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Ruthven Nature Area

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​​​​​​​​​​​​​​​​​​​​​ Park Address:100 Huron Parkway, Ann Arbor MI 48105

Acce​ss          Amenities          Hist​ory

Hours and Rules

Open 6 a.m.-midnight with quiet hours beginning at 10 p.m. Unless otherwise posted per City Council resolution, when a park is closed, no person shall remain in or enter it other than to quietly sit or walk.​ Refer to Chapter 39 of the City of Ann Arbor Code of Ordinances for park regulations and rules. Smoking is prohibited, ​and dogs must be on leash.​


​​​Ruthven Nature Area is a 29 acre natural area located northeast of the intersection of Huron Parkway and Geddes Road, just across Geddes from Gallup Park. View the Ann Arbor Parks and Nature Areas map​ for location context. Trails enter the park from Huron Parkway and Geddes. This site is an excellent example of glacial terrain. As glaciers receded from our area thousands of years ago, hills and depressions were left behind by the melting ice. As glaciers melt away, sand and gravel trapped in the ice are moved and sorted by streams and may accumulate in crevices in the ice. Eventually the ice below melts too, leaving an isolated hill of sand or gravel on the landscape. These glacier-created hills are called kames, and the hill in Ruthven is one of them. The sandy soil of the hill drains quickly, so the vegetation is different there. This topography supports diverse ecosystems, including dry fields with sparse trees atop the kame, and wetlands in the kettle area. The climb to the top of the kame is well worth the view of the Huron River and surrounding areas. If you look closely, you might find fox tracks or dens on the kame. In the kettle area, frogs are abundant and can be heard calling on spring and summer evenings. Indigo buntings can be heard calling from the kame in the summer.​ This nature area is undergoing restoration efforts by the staff and volunteers from the Natural Area Preservation unit​, including prescribed ecological burns and removal of non-native invasive plants.​

Access and Parking

Parking is available in Gallup Park at the Boat Launch entrance​, across Geddes Avenue from the park. Geddes can be crossed at the crosswalk at the corner of Huron Parkway and Geddes.​​​

There is a paved multi-use pathway along Huron Parkway and sidewalks along Fuller Road, but no sidewalks along Geddes Avenue. There are no bike lanes on Huron, Fuller, or Geddes. 

Public Transportation: There is a bus stop​ on Huron Parkway immediately adjacent to the park entrance. Visit The Ride for closest stops and route details or check out the parks ride guide. ​​​​​

​​Using a phone? - Click for a GPS Tracker and Wayfinding Map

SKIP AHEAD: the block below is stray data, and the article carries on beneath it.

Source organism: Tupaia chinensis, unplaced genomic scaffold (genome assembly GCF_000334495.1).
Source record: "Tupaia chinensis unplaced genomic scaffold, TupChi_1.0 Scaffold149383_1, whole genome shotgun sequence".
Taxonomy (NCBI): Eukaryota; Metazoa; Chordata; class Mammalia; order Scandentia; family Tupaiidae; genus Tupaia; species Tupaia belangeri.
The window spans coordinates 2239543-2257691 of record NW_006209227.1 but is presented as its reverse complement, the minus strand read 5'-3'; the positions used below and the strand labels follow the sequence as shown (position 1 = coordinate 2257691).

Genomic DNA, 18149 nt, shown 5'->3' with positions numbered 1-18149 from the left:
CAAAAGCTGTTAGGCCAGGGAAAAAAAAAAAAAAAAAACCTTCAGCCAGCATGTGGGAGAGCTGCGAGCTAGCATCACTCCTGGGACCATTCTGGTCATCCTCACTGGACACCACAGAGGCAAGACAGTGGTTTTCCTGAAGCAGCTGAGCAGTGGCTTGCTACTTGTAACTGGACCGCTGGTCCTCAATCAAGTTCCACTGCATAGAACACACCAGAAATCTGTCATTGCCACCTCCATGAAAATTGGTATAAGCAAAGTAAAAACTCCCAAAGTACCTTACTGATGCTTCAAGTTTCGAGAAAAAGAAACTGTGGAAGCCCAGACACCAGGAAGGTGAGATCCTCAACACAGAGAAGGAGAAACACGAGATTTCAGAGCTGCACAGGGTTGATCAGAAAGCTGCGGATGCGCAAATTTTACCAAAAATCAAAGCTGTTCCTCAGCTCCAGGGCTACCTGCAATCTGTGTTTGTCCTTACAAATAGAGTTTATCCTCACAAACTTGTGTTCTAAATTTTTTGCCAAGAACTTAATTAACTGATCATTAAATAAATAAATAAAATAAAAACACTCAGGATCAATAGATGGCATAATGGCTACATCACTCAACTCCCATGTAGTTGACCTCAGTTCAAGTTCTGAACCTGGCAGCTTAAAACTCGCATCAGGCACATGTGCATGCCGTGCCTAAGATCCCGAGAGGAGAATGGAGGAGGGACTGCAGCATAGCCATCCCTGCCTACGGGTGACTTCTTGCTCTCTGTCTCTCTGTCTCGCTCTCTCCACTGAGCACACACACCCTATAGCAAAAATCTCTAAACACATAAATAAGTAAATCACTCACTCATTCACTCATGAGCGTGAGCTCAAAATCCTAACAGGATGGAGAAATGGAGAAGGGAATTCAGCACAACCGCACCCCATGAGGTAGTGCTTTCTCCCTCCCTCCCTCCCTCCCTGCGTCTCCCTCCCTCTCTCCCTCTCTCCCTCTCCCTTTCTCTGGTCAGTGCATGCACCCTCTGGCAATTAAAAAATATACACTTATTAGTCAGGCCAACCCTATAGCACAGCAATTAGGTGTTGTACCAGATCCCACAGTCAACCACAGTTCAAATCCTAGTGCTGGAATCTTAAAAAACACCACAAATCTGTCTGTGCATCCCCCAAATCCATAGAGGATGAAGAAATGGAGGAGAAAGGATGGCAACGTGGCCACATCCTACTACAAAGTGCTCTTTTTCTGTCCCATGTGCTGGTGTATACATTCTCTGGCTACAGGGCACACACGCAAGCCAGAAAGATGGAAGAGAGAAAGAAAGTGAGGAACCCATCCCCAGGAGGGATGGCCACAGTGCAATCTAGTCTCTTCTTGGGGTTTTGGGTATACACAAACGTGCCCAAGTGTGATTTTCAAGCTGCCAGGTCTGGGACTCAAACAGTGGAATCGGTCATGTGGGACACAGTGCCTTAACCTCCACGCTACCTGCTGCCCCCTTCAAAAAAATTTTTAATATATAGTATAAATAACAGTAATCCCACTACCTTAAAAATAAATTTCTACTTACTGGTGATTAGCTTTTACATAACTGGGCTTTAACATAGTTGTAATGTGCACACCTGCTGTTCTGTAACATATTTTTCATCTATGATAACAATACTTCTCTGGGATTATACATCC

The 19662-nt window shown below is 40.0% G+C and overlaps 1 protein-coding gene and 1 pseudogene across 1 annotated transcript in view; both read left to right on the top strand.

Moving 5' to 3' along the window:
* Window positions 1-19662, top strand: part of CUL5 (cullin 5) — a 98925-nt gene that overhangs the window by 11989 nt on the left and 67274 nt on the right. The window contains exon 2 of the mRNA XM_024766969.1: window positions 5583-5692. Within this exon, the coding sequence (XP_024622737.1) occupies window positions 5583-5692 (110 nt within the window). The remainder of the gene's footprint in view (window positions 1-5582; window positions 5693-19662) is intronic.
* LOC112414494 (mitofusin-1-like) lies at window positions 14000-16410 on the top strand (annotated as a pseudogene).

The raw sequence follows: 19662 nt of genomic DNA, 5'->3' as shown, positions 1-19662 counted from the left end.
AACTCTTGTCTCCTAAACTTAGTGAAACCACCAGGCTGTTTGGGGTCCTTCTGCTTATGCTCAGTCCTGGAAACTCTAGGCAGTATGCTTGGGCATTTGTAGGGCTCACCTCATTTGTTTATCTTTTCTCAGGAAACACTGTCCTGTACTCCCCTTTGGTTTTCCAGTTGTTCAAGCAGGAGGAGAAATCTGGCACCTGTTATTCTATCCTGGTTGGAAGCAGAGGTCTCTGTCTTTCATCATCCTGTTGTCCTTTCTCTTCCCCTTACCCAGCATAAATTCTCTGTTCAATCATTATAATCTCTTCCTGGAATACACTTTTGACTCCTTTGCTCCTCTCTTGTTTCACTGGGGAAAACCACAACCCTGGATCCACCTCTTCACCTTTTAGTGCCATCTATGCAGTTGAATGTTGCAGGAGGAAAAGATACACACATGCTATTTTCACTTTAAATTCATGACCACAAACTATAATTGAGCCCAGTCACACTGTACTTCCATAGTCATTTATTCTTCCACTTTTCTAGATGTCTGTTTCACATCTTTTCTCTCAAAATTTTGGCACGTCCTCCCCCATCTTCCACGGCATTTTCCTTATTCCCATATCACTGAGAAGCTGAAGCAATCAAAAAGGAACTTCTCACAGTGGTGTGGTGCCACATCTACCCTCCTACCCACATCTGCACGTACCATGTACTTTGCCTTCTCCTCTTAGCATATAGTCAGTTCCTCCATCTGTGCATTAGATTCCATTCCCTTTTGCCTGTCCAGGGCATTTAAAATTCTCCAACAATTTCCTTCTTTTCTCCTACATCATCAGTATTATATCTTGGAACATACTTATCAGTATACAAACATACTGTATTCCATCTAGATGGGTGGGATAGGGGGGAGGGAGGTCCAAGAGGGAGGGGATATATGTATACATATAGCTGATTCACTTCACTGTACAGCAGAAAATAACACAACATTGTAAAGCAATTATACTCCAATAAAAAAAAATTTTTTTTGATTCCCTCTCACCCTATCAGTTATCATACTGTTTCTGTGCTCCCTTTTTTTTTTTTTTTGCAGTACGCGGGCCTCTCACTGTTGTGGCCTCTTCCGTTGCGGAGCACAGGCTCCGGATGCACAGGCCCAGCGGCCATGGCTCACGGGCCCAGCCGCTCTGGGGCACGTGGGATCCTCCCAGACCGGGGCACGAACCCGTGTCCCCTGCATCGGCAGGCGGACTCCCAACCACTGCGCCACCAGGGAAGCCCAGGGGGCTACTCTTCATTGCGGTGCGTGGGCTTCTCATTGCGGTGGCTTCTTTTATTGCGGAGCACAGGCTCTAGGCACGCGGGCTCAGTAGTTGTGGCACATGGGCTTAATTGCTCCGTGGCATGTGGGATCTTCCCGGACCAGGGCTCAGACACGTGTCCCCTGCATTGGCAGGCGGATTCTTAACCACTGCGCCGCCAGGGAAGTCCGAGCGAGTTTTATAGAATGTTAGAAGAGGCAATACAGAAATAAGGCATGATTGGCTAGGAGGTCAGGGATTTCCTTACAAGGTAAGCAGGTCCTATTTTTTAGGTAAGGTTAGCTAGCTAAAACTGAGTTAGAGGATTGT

• Unpaved trails, view trail map


There are ongoing and limitless opportunities for volunteering and getting engaged with the Ann Arbor Parks and Recreation Services Unit. Natural Area Preservation has volunteer opportunities that support their mission to protect and restore Ann Arbor's natural areas and to foster an environmental ethic within the community. If you are feeling the call to volunteer or give some time, reach out or explore the website above to see what’s upcoming or how to get involved.​​​​

Report a Pro​​blem - A2 Fix It

To report any maintenance issues or other problem during your park visit, please report through A2Fix It. When reporting an issue in a park please include location details. There is a details and description section near the end of the request process to help you provide this. In addition, users can utilize the pin (website) or X (mobile app) feature to provide specific location information inside the park. Finally, please consider including a wide angle photo or include background landmarks, which helps staff find and fix the problem.​​

Gifts an​d ​Donations 

Information on donating to the parks and the Guide to Giving can be found he​re​. For special projects ideas in natural areas, Natural Area Preservation​ staff will guide you and provide project guidelines unique to natural areas.​​​


​Ann Arbor's city parks sit on the ancestral and traditional homelands of several indigenous Native peoples. Read a land acknow​ledgement​ from the city and learn more about the early history of the land here​.​​

Ruthven Nature Area was bought by the city from the Ruthven family in 1966.​

Recent Developments: An additional eight-acre parcel of land was added to Ruthven in 2019, after the city bought land bordering the park on its eastern side from Windy Crest Partnership.​ The majority of this addition lies within important floodplain land, as Millers Creek runs through it.

Read Natural Area Preservation Newsletters describing the natural features and restoration efforts in Ruthven:

2009 Park Focus: Ruthven Nature Area by Jason Tallant

2020 Park Focus: Ruthven Nature Area by Meija Knafl

Updated November 2022. Email [email protected] for incorrect/outdated information.​​